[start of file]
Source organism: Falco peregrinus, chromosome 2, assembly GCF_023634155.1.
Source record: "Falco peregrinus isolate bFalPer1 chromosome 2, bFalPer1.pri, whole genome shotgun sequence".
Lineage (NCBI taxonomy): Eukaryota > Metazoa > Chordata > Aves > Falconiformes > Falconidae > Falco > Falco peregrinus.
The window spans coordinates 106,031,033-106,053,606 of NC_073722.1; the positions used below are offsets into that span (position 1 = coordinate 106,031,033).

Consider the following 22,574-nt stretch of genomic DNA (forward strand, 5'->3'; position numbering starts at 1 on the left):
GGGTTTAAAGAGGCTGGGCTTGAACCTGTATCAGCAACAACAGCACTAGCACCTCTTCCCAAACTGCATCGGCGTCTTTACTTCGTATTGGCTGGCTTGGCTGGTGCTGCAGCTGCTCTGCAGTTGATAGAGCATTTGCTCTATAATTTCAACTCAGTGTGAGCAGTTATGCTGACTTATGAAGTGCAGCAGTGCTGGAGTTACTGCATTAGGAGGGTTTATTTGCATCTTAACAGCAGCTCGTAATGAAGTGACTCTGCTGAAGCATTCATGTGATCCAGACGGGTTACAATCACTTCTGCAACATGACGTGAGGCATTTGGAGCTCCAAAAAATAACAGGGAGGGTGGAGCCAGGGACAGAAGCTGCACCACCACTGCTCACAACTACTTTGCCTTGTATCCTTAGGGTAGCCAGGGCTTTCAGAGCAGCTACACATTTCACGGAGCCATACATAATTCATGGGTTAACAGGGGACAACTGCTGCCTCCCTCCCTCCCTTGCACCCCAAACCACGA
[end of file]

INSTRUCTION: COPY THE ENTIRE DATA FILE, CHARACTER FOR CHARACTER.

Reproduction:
Source organism: Falco peregrinus, chromosome 2, assembly GCF_023634155.1.
Source record: "Falco peregrinus isolate bFalPer1 chromosome 2, bFalPer1.pri, whole genome shotgun sequence".
Lineage (NCBI taxonomy): Eukaryota > Metazoa > Chordata > Aves > Falconiformes > Falconidae > Falco > Falco peregrinus.
The window spans coordinates 106,031,033-106,053,606 of NC_073722.1; the positions used below are offsets into that span (position 1 = coordinate 106,031,033).

Consider the following 22,574-nt stretch of genomic DNA (forward strand, 5'->3'; position numbering starts at 1 on the left):
GGGTTTAAAGAGGCTGGGCTTGAACCTGTATCAGCAACAACAGCACTAGCACCTCTTCCCAAACTGCATCGGCGTCTTTACTTCGTATTGGCTGGCTTGGCTGGTGCTGCAGCTGCTCTGCAGTTGATAGAGCATTTGCTCTATAATTTCAACTCAGTGTGAGCAGTTATGCTGACTTATGAAGTGCAGCAGTGCTGGAGTTACTGCATTAGGAGGGTTTATTTGCATCTTAACAGCAGCTCGTAATGAAGTGACTCTGCTGAAGCATTCATGTGATCCAGACGGGTTACAATCACTTCTGCAACATGACGTGAGGCATTTGGAGCTCCAAAAAATAACAGGGAGGGTGGAGCCAGGGACAGAAGCTGCACCACCACTGCTCACAACTACTTTGCCTTGTATCCTTAGGGTAGCCAGGGCTTTCAGAGCAGCTACACATTTCACGGAGCCATACATAATTCATGGGTTAACAGGGGACAACTGCTGCCTCCCTCCCTCCCTTGCACCCCAAACCACGA